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I'm trying to make a closed-source lua file, and to do so, I'm taking the risk that noone in their right mind is going to take a long time converting (Is it some form of assembly) whatever string.dump returns.

However, string.dump also has a chunk of the string returned with the full source of the code dumped by it. No matter what I do, I can't seem to make an automatic source-code deleter that deletes the source from the returned string- It doesn't seem to be passed as-is, I don't know whether it removes my indenting, new lines, spaces, or it removes some under certain conditions or what.

So basically; say I had

local a = string.dump(function() print("Hello world") end)

a would be something like:

LuaQ (source) (the stuff I want to keep that makes it work I guess)

But I want to remove the source chunk, but string.find won't locate it even when I pass identical source in to find.

If I was unclear anywhere, please say.

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up vote 3 down vote accepted

Take a look at the source of LuaC. I believe what you are seeing are just debugging informations, and LuaC has the option to strip debugging info out of a generated bytecode. You might take a look at how it does that.

That said, the string literals will always be visible in the bytecode of your program since Lua stores them as plain text in the bytecode.

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Oh, so it uses it to know what to supply as an error if/when it errors? Would it still be operational if I removed this, and if I removed it, the source would no longer be there, is that right, or have I misinterpreted what you said? – Ashley Davies Aug 12 '11 at 19:46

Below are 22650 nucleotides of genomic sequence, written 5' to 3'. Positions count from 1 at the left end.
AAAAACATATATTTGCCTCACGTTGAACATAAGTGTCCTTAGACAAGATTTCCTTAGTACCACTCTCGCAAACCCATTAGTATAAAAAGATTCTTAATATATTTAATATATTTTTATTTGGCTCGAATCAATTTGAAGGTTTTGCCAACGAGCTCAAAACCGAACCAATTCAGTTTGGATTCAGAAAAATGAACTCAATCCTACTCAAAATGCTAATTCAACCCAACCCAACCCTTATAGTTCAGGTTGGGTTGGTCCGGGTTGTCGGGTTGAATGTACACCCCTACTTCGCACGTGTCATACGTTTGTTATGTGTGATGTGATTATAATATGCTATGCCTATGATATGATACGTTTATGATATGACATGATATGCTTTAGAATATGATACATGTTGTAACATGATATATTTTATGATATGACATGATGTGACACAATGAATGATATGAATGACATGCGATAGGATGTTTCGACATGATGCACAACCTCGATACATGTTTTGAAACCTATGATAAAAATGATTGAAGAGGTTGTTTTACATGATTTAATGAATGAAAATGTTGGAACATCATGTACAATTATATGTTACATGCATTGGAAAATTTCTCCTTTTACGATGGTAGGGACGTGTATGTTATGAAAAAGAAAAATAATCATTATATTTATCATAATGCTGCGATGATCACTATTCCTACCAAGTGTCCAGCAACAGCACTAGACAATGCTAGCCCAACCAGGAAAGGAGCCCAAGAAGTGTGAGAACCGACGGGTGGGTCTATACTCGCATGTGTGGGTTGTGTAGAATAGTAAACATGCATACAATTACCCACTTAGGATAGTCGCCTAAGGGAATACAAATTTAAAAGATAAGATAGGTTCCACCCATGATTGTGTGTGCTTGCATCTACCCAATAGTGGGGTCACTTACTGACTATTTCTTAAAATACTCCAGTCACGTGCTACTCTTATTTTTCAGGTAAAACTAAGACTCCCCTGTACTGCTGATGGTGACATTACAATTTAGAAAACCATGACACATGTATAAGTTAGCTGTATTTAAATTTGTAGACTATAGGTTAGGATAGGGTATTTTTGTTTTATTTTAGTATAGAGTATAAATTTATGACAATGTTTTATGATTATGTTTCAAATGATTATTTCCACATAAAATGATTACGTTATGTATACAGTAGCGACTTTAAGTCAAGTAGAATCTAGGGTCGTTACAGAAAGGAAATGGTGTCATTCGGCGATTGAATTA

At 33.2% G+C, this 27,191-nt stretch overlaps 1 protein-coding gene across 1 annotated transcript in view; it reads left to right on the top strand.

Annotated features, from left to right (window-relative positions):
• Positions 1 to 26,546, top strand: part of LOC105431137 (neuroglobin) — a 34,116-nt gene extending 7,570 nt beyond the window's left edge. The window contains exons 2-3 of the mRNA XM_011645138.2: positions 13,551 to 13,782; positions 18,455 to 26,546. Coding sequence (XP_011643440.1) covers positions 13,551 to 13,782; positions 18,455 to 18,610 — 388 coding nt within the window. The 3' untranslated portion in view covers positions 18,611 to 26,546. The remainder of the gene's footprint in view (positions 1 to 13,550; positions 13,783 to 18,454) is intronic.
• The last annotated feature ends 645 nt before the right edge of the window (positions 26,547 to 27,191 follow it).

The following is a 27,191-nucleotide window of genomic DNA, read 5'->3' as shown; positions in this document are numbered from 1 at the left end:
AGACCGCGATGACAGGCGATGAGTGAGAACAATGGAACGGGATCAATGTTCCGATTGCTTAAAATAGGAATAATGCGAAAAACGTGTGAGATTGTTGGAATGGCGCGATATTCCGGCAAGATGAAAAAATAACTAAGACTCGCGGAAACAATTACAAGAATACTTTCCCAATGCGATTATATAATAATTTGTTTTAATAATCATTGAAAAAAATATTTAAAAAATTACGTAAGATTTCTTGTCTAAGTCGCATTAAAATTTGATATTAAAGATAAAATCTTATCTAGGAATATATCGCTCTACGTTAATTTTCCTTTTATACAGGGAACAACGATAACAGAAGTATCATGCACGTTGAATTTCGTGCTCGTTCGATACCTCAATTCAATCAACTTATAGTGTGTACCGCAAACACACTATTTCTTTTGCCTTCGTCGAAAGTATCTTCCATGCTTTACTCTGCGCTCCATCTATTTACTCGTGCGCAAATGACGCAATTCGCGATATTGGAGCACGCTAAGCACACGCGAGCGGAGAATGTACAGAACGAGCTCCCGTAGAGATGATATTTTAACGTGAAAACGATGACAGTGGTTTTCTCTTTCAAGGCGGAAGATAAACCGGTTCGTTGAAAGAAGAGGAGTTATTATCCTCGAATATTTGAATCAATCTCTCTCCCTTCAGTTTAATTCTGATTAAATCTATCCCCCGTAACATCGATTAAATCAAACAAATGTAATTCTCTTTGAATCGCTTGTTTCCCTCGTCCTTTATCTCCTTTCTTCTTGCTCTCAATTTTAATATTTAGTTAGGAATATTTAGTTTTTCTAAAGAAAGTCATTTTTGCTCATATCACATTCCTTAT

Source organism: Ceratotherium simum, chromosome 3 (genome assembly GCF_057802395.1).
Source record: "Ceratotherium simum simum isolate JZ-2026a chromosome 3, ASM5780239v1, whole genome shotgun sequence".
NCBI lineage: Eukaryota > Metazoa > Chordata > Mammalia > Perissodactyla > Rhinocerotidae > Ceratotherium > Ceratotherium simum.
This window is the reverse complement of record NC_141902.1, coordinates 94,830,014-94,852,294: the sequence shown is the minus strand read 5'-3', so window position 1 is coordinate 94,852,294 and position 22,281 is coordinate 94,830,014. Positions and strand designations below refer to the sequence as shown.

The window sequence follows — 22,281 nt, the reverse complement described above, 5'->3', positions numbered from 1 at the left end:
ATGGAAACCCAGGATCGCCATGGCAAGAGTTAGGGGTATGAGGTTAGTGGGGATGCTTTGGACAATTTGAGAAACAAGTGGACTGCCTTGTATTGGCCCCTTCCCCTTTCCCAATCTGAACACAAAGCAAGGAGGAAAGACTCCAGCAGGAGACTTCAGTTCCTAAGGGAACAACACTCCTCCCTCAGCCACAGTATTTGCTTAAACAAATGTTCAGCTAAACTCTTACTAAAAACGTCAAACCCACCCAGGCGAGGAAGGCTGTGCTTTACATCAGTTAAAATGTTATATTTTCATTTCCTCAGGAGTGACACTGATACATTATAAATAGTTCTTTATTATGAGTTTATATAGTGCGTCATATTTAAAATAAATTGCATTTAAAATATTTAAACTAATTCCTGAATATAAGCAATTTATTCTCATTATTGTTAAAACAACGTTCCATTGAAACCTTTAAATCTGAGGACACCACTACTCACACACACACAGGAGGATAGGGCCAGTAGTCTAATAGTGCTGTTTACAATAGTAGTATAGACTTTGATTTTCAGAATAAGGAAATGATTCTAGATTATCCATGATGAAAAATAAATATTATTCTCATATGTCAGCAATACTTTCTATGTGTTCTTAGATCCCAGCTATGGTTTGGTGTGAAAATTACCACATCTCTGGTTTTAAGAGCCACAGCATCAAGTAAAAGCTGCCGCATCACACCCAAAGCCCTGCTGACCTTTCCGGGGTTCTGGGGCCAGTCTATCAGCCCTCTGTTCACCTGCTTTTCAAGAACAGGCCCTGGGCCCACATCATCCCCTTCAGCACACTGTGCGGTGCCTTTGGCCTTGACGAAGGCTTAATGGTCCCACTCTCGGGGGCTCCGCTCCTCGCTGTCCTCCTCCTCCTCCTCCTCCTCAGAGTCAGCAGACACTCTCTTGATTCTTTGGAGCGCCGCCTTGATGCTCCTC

@Ashley yes, it probably uses it to display the line on which an error occurred. Lua stores file checksums and sizes in the bytecode generated and checks to see if they are valid before running bytecode, so no, I don't think that if you manually removed it from the string it would still work. But people probably aren't going to take something from string.dump and try to run it with lua anyway, so it's up to you. You can probably just give them an empty string and that won't cause any harm either, I suppose, but it's up to you. – Seth Carnegie Aug 12 '11 at 19:54
So whatever I do I'll need to release the source in some shape or form? Thanks for helping. – Ashley Davies Aug 12 '11 at 19:56
@Ashley not necessarily. Lua detects automatically whether a chunk of code is bytecode or text, so if you wanted, you could compile your lua with luac with the -s flag to strip debug information, and distribute the bytecode which would now not include the plain-text source. – Seth Carnegie Aug 12 '11 at 19:58

After a=string.dump(function() print("Hello world") end), a does not contain the source code for the function. It does contain the string in the function. though. However, you're probably using loadstring and the by default does add the complete strings as the name of the chunk. Try loadstring(source,"=") instead.

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Yeah I'm using loadstring. What's the second argument do? – Ashley Davies Aug 13 '11 at 11:36
The second argument gives the name of the chunk that appears in error messages. – lhf Aug 13 '11 at 12:04

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